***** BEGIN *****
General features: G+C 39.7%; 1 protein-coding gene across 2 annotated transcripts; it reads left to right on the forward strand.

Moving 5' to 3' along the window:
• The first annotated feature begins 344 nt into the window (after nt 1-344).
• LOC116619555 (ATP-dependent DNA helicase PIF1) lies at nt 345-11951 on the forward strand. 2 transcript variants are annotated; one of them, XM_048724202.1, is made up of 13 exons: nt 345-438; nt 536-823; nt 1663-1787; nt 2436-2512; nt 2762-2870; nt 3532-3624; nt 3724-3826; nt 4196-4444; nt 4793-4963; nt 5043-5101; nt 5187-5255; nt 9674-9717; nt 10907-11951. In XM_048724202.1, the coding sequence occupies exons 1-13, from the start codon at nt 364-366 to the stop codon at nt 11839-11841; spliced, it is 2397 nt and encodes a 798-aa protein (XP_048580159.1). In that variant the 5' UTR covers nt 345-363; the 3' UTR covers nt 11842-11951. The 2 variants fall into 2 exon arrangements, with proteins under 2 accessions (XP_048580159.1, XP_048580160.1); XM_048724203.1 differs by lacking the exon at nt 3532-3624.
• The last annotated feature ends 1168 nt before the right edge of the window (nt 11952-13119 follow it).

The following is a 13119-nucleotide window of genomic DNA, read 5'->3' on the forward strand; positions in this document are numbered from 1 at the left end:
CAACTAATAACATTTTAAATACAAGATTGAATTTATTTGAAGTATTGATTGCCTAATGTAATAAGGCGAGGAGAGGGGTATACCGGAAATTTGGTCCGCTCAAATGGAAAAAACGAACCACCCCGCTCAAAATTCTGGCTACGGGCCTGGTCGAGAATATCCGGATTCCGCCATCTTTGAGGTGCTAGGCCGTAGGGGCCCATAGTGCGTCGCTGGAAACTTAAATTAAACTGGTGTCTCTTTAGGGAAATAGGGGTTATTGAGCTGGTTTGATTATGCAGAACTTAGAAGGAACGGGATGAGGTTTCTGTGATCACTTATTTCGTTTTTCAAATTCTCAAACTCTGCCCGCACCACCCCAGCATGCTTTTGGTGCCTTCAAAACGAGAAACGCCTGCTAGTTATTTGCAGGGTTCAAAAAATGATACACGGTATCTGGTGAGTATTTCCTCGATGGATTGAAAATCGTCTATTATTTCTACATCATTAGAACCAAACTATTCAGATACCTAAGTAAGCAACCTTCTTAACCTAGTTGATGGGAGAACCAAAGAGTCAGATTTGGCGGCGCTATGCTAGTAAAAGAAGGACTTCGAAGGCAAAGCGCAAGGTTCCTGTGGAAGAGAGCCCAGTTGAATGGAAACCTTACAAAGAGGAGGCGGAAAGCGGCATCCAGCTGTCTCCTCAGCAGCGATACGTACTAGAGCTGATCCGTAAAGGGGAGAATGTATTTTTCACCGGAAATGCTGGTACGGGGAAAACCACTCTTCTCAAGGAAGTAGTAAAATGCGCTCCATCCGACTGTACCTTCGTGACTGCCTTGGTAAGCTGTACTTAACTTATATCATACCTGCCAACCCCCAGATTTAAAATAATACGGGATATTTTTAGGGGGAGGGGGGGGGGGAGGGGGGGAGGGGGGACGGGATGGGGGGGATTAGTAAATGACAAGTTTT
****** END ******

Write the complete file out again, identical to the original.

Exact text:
General features: G+C 39.7%; 1 protein-coding gene across 2 annotated transcripts; it reads left to right on the forward strand.

Moving 5' to 3' along the window:
• The first annotated feature begins 344 nt into the window (after nt 1-344).
• LOC116619555 (ATP-dependent DNA helicase PIF1) lies at nt 345-11951 on the forward strand. 2 transcript variants are annotated; one of them, XM_048724202.1, is made up of 13 exons: nt 345-438; nt 536-823; nt 1663-1787; nt 2436-2512; nt 2762-2870; nt 3532-3624; nt 3724-3826; nt 4196-4444; nt 4793-4963; nt 5043-5101; nt 5187-5255; nt 9674-9717; nt 10907-11951. In XM_048724202.1, the coding sequence occupies exons 1-13, from the start codon at nt 364-366 to the stop codon at nt 11839-11841; spliced, it is 2397 nt and encodes a 798-aa protein (XP_048580159.1). In that variant the 5' UTR covers nt 345-363; the 3' UTR covers nt 11842-11951. The 2 variants fall into 2 exon arrangements, with proteins under 2 accessions (XP_048580159.1, XP_048580160.1); XM_048724203.1 differs by lacking the exon at nt 3532-3624.
• The last annotated feature ends 1168 nt before the right edge of the window (nt 11952-13119 follow it).

The following is a 13119-nucleotide window of genomic DNA, read 5'->3' on the forward strand; positions in this document are numbered from 1 at the left end:
CAACTAATAACATTTTAAATACAAGATTGAATTTATTTGAAGTATTGATTGCCTAATGTAATAAGGCGAGGAGAGGGGTATACCGGAAATTTGGTCCGCTCAAATGGAAAAAACGAACCACCCCGCTCAAAATTCTGGCTACGGGCCTGGTCGAGAATATCCGGATTCCGCCATCTTTGAGGTGCTAGGCCGTAGGGGCCCATAGTGCGTCGCTGGAAACTTAAATTAAACTGGTGTCTCTTTAGGGAAATAGGGGTTATTGAGCTGGTTTGATTATGCAGAACTTAGAAGGAACGGGATGAGGTTTCTGTGATCACTTATTTCGTTTTTCAAATTCTCAAACTCTGCCCGCACCACCCCAGCATGCTTTTGGTGCCTTCAAAACGAGAAACGCCTGCTAGTTATTTGCAGGGTTCAAAAAATGATACACGGTATCTGGTGAGTATTTCCTCGATGGATTGAAAATCGTCTATTATTTCTACATCATTAGAACCAAACTATTCAGATACCTAAGTAAGCAACCTTCTTAACCTAGTTGATGGGAGAACCAAAGAGTCAGATTTGGCGGCGCTATGCTAGTAAAAGAAGGACTTCGAAGGCAAAGCGCAAGGTTCCTGTGGAAGAGAGCCCAGTTGAATGGAAACCTTACAAAGAGGAGGCGGAAAGCGGCATCCAGCTGTCTCCTCAGCAGCGATACGTACTAGAGCTGATCCGTAAAGGGGAGAATGTATTTTTCACCGGAAATGCTGGTACGGGGAAAACCACTCTTCTCAAGGAAGTAGTAAAATGCGCTCCATCCGACTGTACCTTCGTGACTGCCTTGGTAAGCTGTACTTAACTTATATCATACCTGCCAACCCCCAGATTTAAAATAATACGGGATATTTTTAGGGGGAGGGGGGGGGGGAGGGGGGGAGGGGGGACGGGATGGGGGGGATTAGTAAATGACAAGTTTT